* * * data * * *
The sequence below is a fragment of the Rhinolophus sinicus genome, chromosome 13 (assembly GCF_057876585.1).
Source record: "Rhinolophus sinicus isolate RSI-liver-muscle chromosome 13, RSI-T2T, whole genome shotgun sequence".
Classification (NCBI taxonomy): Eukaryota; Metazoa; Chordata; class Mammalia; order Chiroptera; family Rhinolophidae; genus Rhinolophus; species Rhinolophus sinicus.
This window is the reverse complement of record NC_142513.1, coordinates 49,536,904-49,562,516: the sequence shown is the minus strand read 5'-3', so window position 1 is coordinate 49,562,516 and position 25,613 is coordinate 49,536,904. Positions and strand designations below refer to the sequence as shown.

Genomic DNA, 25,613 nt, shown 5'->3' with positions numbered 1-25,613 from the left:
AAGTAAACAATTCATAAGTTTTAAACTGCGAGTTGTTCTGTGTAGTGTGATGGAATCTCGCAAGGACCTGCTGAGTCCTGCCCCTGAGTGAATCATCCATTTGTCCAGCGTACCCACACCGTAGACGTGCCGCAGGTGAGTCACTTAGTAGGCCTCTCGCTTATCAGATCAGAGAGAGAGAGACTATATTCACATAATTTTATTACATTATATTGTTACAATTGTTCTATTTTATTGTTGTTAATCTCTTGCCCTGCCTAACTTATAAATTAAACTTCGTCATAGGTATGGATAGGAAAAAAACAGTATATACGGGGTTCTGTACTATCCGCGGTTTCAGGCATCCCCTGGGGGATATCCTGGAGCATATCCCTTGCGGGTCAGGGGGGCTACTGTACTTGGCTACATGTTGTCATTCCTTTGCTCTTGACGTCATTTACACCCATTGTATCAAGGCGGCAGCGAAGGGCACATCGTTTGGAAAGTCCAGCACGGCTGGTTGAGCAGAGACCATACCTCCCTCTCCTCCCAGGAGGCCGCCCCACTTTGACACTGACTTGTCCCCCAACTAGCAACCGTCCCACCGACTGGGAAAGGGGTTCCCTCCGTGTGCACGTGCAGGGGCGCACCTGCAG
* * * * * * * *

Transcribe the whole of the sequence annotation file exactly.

The sequence below is a fragment of the Rhinolophus sinicus genome, chromosome 13 (assembly GCF_057876585.1).
Source record: "Rhinolophus sinicus isolate RSI-liver-muscle chromosome 13, RSI-T2T, whole genome shotgun sequence".
Classification (NCBI taxonomy): Eukaryota; Metazoa; Chordata; class Mammalia; order Chiroptera; family Rhinolophidae; genus Rhinolophus; species Rhinolophus sinicus.
This window is the reverse complement of record NC_142513.1, coordinates 49,536,904-49,562,516: the sequence shown is the minus strand read 5'-3', so window position 1 is coordinate 49,562,516 and position 25,613 is coordinate 49,536,904. Positions and strand designations below refer to the sequence as shown.

Genomic DNA, 25,613 nt, shown 5'->3' with positions numbered 1-25,613 from the left:
AAGTAAACAATTCATAAGTTTTAAACTGCGAGTTGTTCTGTGTAGTGTGATGGAATCTCGCAAGGACCTGCTGAGTCCTGCCCCTGAGTGAATCATCCATTTGTCCAGCGTACCCACACCGTAGACGTGCCGCAGGTGAGTCACTTAGTAGGCCTCTCGCTTATCAGATCAGAGAGAGAGAGACTATATTCACATAATTTTATTACATTATATTGTTACAATTGTTCTATTTTATTGTTGTTAATCTCTTGCCCTGCCTAACTTATAAATTAAACTTCGTCATAGGTATGGATAGGAAAAAAACAGTATATACGGGGTTCTGTACTATCCGCGGTTTCAGGCATCCCCTGGGGGATATCCTGGAGCATATCCCTTGCGGGTCAGGGGGGCTACTGTACTTGGCTACATGTTGTCATTCCTTTGCTCTTGACGTCATTTACACCCATTGTATCAAGGCGGCAGCGAAGGGCACATCGTTTGGAAAGTCCAGCACGGCTGGTTGAGCAGAGACCATACCTCCCTCTCCTCCCAGGAGGCCGCCCCACTTTGACACTGACTTGTCCCCCAACTAGCAACCGTCCCACCGACTGGGAAAGGGGTTCCCTCCGTGTGCACGTGCAGGGGCGCACCTGCAG